Date of Graduation

Spring 5-17-2019

Document Type

Restricted Thesis - USF access only

Degree Name

Master of Arts in International Studies (MAIS)


College of Arts and Sciences


Interdisciplinary Studies

First Advisor

John Zarobell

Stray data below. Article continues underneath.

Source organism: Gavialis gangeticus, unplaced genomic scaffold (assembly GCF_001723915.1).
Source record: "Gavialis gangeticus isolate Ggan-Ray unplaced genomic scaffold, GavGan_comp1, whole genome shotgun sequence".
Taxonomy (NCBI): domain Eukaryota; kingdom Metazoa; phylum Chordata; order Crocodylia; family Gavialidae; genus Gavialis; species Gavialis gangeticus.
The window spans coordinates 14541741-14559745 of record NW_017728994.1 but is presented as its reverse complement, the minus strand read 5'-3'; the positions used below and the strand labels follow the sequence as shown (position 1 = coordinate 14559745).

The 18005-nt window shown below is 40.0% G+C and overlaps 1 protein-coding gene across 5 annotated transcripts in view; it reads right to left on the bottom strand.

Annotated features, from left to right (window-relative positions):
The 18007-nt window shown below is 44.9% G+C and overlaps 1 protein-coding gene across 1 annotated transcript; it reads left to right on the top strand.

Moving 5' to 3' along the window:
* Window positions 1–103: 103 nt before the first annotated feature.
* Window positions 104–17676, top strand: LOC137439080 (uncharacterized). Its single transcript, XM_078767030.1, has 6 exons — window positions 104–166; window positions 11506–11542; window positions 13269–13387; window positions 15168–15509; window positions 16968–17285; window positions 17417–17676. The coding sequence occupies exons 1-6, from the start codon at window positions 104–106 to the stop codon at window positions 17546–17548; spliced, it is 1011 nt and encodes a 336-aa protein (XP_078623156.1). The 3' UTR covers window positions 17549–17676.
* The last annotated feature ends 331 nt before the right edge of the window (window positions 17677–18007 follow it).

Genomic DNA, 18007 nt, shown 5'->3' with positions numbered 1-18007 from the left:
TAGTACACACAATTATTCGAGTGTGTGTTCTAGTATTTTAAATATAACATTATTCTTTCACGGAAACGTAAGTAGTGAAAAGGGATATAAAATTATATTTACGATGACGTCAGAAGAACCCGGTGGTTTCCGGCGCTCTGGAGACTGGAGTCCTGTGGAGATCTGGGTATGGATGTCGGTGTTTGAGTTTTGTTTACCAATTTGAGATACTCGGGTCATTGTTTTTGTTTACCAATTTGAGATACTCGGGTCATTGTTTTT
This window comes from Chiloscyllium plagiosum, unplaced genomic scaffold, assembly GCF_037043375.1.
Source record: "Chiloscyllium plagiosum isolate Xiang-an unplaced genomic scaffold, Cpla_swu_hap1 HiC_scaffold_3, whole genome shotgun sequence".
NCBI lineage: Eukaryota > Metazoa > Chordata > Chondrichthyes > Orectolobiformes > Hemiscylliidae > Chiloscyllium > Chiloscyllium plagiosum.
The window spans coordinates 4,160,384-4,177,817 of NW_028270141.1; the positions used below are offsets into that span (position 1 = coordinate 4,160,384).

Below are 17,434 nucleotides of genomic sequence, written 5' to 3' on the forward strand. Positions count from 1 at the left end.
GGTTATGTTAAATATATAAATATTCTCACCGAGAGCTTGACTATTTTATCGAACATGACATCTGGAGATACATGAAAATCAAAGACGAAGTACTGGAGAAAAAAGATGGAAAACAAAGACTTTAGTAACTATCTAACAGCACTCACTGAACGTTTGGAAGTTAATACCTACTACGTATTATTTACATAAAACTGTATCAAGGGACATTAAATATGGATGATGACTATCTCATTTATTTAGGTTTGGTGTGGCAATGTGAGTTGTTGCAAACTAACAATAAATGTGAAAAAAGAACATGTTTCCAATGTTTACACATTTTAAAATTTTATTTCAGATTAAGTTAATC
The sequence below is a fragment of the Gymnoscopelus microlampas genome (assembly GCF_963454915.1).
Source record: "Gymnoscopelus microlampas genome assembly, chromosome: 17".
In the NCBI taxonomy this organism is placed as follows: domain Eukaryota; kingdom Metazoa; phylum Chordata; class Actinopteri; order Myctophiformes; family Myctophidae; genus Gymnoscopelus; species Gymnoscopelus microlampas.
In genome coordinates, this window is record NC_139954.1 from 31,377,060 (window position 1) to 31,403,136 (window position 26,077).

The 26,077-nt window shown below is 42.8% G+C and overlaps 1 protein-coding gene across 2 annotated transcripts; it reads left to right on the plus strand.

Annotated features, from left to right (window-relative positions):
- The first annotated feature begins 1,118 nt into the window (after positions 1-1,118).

Since South Korea and North Korea have been in political and military confrontation since the Korean War, North Korea has developed nuclear weapons to guarantee its regime. Although South Korea and the United States have endeavored to resolve the North Korean nuclear issue, the denuclearization in the Korean peninsula has not improved. Under the circumstance, this study considers the North Korean nuclear crisis within the time period starting when South Korea implemented its North Korea policy of active engagement and examines the strategic behavior of three parties over three time periods in accordance with the transformation of its administration and regime. In addition, Putman’s “two-level game” was applied to analyze how domestic and external factors affected actors’ negotiation. Domestic factors include transformation in the government or regime, changes of the leading group of negotiators, and domestic public opinion. From the analysis, we find how the various circumstances and perspectives of them have affected the negotiations and what implications can be drawn for the ongoing negotiation. My research concludes the South Korean and U.S. governments can achieve more effective results through active communication and sharing of information on North Korea issues. Additionally, as accumulated distrust is a stumbling block to the negotiations, North Korea should take steps to gain the trust from South Korea and the United States.

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